Gov. Corbett On Budget, Other Talks: We’re Working On It
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HARRISBURG, Pa. (AP) — Gov. Tom Corbett shuttled between the offices of legislative leaders on the final afternoon of the state budget year Sunday with the fate of his ambitious budget-season agenda hanging in the balance.
The Republican governor said, “You should stick around” and “We’re working on it” in response to a question by The Associated Press about the latest on negotiations. The state budget year ends at midnight, and Corbett wants action on transportation funding, private wine and liquor sales, and public pension changes.
“We’ll get back to you,” Corbett said as he walked with a retinue of aides from the office of House Majority Leader Mike Turzai, R-Allegheny, into the Capitol suite occupied by Speaker Sam Smith, R-Jefferson.
Corbett outlined the three-part agenda in his budget speech in February, but talks ran into a snag on the transportation piece, as House Republicans haven’t been able to muster enough votes to pass it and Democrats haven’t been supportive of the proposals in their current form.
As a further sign of trouble, Sen. Richard Alloway, R-Franklin, said the Senate Republican majority has no intention of approving any bill to allow private wine and liquor sales if the House does not approve that chamber’s biggest priority, a transportation funding bill.
He also said he had no expectation that either bill will make it to the governor’s desk before lawmakers depart Harrisburg for the summer in the coming 24 to 48 hours.
“I have none,” he said. “It’s very unfortunate.”
Earlier Sunday, Senate President Pro Tempore Joe Scarnati said difficulty getting the transportation funding bill out of the House could also doom legislation on wine and liquor sales and public pension system changes.
“Clearly, last night, the House did not have House Democratic votes to help with the transportation bill,” Scarnati said. “We can pass the Senate liquor plan tomorrow; we can pass it today. We have 27 votes. We can pass that bill.”
Both chambers were in unusual Sunday sessions and planned to return Monday, the first day of the state’s coming budget year. Corbett has passed on-time budgets his first two years, something he has regularly touted among his administration’s accomplishments.
Debate began in the Senate on Sunday afternoon on a $28.4 billion state budget, though action on other bills — to implement it in areas including education, taxes and human services — were likely to be put off until Monday.
It isn’t clear how soon lawmakers will begin their summer break, which often occurs once the budget is passed.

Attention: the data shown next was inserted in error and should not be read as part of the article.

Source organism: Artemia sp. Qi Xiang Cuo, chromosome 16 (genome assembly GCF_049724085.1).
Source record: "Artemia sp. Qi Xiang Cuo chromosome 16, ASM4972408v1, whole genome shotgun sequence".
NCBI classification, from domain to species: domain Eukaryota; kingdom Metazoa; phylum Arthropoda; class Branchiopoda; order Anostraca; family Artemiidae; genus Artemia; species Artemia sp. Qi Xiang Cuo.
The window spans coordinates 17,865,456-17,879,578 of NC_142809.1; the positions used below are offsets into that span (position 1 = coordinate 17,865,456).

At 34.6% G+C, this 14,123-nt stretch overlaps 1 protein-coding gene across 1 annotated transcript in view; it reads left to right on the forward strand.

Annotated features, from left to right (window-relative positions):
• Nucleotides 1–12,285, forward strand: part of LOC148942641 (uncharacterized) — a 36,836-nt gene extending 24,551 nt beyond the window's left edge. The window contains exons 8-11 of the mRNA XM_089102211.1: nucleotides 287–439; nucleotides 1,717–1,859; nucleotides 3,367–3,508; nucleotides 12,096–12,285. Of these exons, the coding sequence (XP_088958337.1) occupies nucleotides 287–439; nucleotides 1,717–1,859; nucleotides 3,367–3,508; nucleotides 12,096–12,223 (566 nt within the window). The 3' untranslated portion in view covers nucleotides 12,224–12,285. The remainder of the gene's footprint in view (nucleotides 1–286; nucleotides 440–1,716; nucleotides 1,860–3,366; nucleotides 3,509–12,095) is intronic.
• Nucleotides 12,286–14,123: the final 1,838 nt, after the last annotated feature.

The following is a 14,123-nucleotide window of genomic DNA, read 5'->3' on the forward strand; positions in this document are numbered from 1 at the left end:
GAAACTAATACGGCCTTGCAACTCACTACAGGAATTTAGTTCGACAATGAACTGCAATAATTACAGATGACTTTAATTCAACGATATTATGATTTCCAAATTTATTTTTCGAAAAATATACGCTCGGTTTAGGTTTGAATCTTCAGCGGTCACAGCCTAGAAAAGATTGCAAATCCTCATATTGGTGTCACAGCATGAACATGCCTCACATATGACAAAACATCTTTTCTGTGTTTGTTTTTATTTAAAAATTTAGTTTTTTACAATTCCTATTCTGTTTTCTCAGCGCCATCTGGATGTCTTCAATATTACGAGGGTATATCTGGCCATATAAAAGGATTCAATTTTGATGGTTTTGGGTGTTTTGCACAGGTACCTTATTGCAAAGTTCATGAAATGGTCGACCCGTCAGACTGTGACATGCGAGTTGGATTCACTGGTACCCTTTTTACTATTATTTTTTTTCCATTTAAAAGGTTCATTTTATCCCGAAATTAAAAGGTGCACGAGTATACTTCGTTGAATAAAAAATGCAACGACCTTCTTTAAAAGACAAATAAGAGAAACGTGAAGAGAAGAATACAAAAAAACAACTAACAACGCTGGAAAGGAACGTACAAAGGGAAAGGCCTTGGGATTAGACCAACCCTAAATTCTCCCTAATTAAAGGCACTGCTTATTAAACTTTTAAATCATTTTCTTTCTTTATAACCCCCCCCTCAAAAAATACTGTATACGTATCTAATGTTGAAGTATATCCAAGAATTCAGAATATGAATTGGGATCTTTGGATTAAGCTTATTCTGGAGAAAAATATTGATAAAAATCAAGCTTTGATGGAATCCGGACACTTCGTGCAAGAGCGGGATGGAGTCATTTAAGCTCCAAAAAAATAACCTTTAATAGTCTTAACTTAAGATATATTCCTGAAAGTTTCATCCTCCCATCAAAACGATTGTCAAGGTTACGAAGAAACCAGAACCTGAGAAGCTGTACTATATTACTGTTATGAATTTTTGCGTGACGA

The House transportation bill would gradually increase a wholesale tax on motor fuels over five years to help generate a $2 billion annual increase for highways, bridges, mass transit and other transportation programs. The Senate-passed alternative also would increase the oil company franchise tax, although over three years. Both versions also would increase an assortment of motorist fees and fines.
Corbett, who campaigned on a no-new-taxes pledge, opened the door to increasing the wholesale tax by making it the centerpiece of his $1.8 billion plan. Senate leaders have made transportation funding a top priority, but House leaders acknowledged Saturday night that they lacked the votes for passage.
Transportation Secretary Barry Schoch said Sunday that he wasn’t sure what would happen next.
“There are obviously a lot of moving parts, as of last night,” Schoch said.
Meanwhile, Senate Republicans were able to win a key vote on a bill to privatize wine and liquor sales over Democratic objections, but whether it was enough to win over House leaders who favored a more aggressive approach remained unclear. The bill remained in the Senate on Sunday.
The Senate bill would retain state ownership of the lucrative wholesale business of shipping liquor and wine but allow the state’s 1,100 retail beer distributors to buy permits to sell wine and liquor and allow certain other food stores to buy permits to sell wine.
The Senate also may advance legislation to potentially expand Medicaid eligibility to hundreds of thousands of adult Pennsylvanians under the 2010 federal health care law. The bill won strong approval from Senate committees on Friday and Saturday nights, even though support for it is uncertain from Corbett, House Republican leaders and their rank-and-file.
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